18 August 2016
Michael Roddan Reporter Melbourne @michaelroddan
The nation’s biggest wealth manager AMP has unveiled a hefty fall in underlying profitability as wealth management inflows shrink amid the government’s proposed superannuation shake-up, and as insurance claims surge.
AMP (AMP) today booked a net profit of $523 million for the six months through June, a 3 per cent increase year-on-year. The group said its underlying profit was down 10 per cent as higher claims in its wealth protection business and volatile investment conditions hampered earnings.
Revenue, however, slumped 29 per cent to $6.1 billion during the period.
AMP shares opened down 5 per cent at a five-week low of $5.50.
The slide in revenue came as cashflows into AMP’s Australian wealth management business dropped by 50 per cent to $582m, down from net cashflows of $1.15bn the same time last year. AMP said its weak retail and corporate super platform net cashflows were a product of investment market volatility and weaker investor confidence given uncertainty around proposed changes to superannuation.
“AMP Capital, AMP Bank and our New Zealand business have performed strongly, while Australian wealth management has demonstrated resilient performance in a difficult market environment,” chief executive Craig Meller said.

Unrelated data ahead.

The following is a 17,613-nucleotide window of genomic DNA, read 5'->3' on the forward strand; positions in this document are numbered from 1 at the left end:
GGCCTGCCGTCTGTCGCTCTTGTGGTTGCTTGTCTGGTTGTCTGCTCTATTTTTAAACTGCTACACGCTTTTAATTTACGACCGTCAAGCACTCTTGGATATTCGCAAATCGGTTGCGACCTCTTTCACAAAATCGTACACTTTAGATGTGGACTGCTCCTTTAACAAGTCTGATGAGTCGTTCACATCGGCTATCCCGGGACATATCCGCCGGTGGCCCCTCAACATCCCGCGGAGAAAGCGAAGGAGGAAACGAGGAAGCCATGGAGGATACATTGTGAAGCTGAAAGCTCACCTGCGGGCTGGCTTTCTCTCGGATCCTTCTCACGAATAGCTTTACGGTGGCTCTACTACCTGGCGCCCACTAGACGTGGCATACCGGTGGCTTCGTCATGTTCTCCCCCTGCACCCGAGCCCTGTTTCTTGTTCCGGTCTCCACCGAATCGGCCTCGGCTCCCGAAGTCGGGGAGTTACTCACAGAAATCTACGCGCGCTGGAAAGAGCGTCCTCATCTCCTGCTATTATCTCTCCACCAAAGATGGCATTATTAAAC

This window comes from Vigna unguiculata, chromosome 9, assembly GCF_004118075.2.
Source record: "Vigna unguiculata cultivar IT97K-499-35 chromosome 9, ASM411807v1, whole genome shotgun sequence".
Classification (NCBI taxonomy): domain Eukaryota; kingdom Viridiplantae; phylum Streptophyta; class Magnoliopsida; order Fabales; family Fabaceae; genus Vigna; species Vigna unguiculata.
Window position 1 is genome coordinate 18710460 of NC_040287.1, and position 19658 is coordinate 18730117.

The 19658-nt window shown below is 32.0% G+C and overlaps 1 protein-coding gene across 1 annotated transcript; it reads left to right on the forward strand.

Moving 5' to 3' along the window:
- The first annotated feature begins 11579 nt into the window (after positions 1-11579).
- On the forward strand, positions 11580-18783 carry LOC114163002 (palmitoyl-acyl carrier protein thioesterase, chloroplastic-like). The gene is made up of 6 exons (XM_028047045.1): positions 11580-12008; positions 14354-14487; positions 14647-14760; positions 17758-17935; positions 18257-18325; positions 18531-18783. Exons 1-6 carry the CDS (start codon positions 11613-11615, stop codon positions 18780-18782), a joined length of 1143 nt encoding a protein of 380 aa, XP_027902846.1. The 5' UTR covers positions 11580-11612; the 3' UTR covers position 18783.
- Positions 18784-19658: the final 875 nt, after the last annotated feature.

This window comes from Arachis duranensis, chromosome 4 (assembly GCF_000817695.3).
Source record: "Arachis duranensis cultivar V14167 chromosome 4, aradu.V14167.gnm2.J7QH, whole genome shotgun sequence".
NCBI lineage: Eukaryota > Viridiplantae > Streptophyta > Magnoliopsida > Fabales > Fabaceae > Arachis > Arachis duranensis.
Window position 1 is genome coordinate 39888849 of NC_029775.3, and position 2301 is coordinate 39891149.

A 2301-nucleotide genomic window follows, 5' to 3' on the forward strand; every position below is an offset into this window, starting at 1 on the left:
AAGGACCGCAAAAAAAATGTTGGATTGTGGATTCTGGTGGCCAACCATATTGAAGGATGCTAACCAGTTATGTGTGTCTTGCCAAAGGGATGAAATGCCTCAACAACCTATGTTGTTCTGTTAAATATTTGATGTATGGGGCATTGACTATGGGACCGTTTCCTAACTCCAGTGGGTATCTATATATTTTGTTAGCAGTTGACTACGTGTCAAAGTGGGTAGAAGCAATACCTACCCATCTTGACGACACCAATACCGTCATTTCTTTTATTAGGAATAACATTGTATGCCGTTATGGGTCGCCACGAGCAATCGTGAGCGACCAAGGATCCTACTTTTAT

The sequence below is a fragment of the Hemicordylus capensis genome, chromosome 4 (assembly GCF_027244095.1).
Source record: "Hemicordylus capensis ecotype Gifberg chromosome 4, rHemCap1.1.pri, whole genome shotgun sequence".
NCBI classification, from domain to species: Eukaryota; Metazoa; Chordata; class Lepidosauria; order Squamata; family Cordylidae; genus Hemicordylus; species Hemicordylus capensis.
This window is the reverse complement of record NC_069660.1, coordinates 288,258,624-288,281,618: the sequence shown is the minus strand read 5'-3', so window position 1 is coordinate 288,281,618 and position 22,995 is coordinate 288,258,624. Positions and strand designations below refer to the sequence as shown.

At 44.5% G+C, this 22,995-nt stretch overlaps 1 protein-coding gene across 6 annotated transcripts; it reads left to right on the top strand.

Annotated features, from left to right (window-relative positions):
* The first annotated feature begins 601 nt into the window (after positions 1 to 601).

“While first half claims experience was poor, we continue to focus on improving the outcomes for customers and shareholders in our wealth protection business, with actions underway to improve capital efficiency and reduce volatility,” he said.
Mr Meller said AMP would be overhauling its insurance business to stem the tide of claims. The wealth protection arm booked operating earnings of $47m, down from $99m a year go.
“To address performance in the insurance business AMP is strengthening income protection assumptions, repricing, continuing the transformation of claims management and accelerating our capital management initiatives,” Mr Meller said.
AMP has over 5,400 employees and manages more than $220bn in assets and will pay a 14c interim dividend, in line with the prior year’s final dividend.